As most of you know, I run the Flash 500 Competition and offer an optional critique service. I received this query from an entrant who had received a critique and asked some follow up questions. Below are the questions and answers. I hope the exchange is of interest.
I'm not entirely sure of the definition of 'Flash Fiction' - hadn't heard of it until I started writing, a couple of months ago. Is it Flash because short (gone in a flash), or is the hidden twist an essential part of the genre (flash of insight)?
Flash fiction is a complete story of extreme brevity. You may have seen terms such as micro-fiction, micro-story, postcard fiction and short short story – these are all names for flash fiction. It has to contain the classic story elements: protagonist, conflict, obstacles or complications and resolution. However, the word length can mean that some of these elements are only hinted at or implied in the storyline.
Have you read the judges’ reports and winning stories on the site? All the stories are unique in some way, either in structure or resolution, but they all comply with the need to tell a complete story.
If a super smart judge guesses the outcome before the end, does that mean the story is 'no good'?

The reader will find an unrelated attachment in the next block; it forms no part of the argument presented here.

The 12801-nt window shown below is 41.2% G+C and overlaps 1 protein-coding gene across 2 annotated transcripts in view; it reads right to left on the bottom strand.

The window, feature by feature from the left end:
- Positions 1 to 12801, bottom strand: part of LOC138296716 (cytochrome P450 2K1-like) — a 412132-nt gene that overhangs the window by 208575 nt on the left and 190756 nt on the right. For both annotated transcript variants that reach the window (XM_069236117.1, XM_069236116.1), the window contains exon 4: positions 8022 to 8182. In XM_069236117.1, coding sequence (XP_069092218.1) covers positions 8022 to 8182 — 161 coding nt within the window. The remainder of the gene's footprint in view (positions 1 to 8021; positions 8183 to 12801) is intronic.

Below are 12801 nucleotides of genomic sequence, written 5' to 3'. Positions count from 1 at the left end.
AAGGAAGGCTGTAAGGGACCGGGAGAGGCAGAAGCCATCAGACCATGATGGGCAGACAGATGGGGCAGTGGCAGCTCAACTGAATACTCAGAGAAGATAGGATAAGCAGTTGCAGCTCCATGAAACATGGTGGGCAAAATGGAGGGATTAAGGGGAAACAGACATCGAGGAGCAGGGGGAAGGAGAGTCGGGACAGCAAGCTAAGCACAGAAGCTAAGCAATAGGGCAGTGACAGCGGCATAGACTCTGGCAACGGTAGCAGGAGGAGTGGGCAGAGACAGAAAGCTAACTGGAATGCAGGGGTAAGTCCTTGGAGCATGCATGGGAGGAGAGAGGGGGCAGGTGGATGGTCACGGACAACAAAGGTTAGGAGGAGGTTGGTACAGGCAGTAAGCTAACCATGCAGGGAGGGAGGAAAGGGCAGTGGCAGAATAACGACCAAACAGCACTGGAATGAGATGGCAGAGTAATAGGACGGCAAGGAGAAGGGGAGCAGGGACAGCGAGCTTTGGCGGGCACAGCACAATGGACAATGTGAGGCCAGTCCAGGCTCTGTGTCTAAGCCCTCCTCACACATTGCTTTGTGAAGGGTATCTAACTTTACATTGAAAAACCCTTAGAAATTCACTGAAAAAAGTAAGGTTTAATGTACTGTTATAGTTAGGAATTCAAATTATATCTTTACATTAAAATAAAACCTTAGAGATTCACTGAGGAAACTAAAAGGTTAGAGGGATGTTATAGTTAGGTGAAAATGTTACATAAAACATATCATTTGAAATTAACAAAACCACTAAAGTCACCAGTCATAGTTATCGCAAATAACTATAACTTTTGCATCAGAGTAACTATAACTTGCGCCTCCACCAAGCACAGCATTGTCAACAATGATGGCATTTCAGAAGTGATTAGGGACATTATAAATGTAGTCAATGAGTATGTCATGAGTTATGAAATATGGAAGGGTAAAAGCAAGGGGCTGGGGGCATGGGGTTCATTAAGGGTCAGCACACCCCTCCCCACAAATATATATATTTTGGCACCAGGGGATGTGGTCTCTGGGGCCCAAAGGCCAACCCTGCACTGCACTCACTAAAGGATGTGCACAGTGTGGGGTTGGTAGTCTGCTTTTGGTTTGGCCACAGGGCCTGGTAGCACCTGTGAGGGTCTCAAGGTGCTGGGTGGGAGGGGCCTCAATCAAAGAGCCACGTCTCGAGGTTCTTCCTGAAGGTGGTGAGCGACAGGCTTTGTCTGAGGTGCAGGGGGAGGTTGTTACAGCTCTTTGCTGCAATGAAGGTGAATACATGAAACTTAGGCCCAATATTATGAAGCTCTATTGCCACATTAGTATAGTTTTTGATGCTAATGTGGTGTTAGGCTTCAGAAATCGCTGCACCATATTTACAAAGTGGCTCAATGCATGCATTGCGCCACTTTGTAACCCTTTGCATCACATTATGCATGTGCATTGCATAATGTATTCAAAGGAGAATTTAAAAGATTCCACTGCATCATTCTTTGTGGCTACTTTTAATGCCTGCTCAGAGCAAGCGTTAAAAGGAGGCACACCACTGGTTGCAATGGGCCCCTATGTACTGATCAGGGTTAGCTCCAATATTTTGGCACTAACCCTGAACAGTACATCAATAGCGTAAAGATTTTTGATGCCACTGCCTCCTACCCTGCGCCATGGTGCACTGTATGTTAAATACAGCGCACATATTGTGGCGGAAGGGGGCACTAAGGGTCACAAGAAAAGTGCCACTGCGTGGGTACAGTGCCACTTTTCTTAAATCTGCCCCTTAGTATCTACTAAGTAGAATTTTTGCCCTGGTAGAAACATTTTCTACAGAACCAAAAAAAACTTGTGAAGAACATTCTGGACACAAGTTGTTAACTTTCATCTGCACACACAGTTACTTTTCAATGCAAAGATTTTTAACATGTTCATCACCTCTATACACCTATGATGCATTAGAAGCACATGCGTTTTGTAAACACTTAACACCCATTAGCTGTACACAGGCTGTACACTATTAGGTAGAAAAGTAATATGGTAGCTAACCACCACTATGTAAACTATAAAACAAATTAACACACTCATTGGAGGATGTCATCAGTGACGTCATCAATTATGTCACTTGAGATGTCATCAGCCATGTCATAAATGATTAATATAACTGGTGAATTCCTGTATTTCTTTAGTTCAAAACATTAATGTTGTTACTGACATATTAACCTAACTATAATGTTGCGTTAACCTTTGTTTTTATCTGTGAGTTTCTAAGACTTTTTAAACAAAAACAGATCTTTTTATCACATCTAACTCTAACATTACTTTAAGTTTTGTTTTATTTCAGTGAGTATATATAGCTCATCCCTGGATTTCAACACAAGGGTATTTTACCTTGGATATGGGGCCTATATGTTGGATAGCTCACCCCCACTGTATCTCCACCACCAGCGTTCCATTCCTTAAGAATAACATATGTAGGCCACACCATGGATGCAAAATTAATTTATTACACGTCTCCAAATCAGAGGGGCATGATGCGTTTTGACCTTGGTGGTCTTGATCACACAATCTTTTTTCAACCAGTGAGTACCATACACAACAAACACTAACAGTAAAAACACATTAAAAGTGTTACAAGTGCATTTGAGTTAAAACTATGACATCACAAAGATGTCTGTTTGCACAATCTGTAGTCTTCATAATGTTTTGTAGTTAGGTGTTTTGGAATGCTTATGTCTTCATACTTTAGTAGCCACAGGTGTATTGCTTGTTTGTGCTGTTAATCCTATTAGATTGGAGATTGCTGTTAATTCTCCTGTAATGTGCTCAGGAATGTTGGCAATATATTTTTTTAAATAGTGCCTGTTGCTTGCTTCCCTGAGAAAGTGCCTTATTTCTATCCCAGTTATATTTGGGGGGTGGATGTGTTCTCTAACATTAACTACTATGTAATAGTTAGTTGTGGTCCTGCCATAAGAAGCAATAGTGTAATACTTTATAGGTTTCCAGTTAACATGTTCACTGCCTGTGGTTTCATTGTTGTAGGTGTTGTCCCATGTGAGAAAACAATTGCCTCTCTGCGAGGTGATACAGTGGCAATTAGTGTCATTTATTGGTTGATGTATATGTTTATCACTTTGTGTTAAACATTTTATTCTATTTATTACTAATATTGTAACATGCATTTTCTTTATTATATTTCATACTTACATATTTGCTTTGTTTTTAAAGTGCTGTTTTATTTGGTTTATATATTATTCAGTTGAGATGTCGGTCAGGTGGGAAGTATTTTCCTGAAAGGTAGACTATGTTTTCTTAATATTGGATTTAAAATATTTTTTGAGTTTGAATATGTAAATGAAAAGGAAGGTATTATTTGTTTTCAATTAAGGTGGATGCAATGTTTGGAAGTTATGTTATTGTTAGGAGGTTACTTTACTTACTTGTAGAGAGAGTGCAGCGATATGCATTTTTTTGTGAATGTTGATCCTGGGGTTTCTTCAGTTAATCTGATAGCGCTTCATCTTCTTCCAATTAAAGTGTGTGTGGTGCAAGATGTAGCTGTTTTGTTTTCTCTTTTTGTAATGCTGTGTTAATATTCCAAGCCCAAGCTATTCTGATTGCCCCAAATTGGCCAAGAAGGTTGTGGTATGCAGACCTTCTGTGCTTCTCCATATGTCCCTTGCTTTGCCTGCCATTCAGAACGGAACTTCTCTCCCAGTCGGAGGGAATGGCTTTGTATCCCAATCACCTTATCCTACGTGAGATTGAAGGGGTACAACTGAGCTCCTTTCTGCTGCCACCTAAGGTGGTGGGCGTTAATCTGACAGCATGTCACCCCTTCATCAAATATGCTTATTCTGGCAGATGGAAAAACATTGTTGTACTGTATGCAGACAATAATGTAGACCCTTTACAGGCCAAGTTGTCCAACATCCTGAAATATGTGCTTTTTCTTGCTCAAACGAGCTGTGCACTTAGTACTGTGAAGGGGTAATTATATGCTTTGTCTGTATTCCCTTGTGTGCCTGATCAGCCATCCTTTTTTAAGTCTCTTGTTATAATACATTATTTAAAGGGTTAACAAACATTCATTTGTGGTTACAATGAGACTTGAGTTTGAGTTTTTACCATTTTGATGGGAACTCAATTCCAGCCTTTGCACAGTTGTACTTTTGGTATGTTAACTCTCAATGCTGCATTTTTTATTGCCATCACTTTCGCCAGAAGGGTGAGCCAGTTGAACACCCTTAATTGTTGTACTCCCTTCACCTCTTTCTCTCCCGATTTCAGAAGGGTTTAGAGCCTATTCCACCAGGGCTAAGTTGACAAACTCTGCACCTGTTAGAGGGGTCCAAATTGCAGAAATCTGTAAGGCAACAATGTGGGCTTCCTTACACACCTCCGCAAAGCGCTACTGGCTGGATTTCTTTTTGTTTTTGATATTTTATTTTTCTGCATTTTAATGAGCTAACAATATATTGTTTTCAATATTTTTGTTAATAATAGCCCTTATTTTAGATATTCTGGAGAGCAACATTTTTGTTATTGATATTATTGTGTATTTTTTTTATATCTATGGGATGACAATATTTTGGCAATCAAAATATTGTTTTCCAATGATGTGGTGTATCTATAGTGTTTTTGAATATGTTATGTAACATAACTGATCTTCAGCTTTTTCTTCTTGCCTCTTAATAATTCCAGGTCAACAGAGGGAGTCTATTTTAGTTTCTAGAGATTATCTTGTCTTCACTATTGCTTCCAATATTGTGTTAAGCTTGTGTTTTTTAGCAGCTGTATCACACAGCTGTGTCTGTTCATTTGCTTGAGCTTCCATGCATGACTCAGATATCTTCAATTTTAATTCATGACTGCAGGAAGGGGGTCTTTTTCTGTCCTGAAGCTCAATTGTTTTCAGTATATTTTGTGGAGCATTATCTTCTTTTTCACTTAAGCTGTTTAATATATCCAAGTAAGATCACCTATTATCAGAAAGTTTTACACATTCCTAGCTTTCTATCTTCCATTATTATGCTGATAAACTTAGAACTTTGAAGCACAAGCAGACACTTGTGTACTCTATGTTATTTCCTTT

If a super smart judge guesses the ending, that will not work against you. However, if the ending is obvious from the outset, that will count against the story.
If it is well written, is it not enough sometimes to 'enjoy the journey'?
Yes, if the story is well written, then the journey can be enough. There is no compunction to have a twist ending, but if the author includes a twist, then it has to work. The only way a twist can work is if it takes the reader by surprise. You have to send them off on a false trail, only to confound them at the end by revealing the truth. This means that on second reading (by now knowing the ending) the reader can see the carefully planted clues. You can’t come out of left field with something that hasn’t been cunningly hidden within the text. The reader has to feel satisfied that the clues were there if only they had known what to look for, not that they were cheated.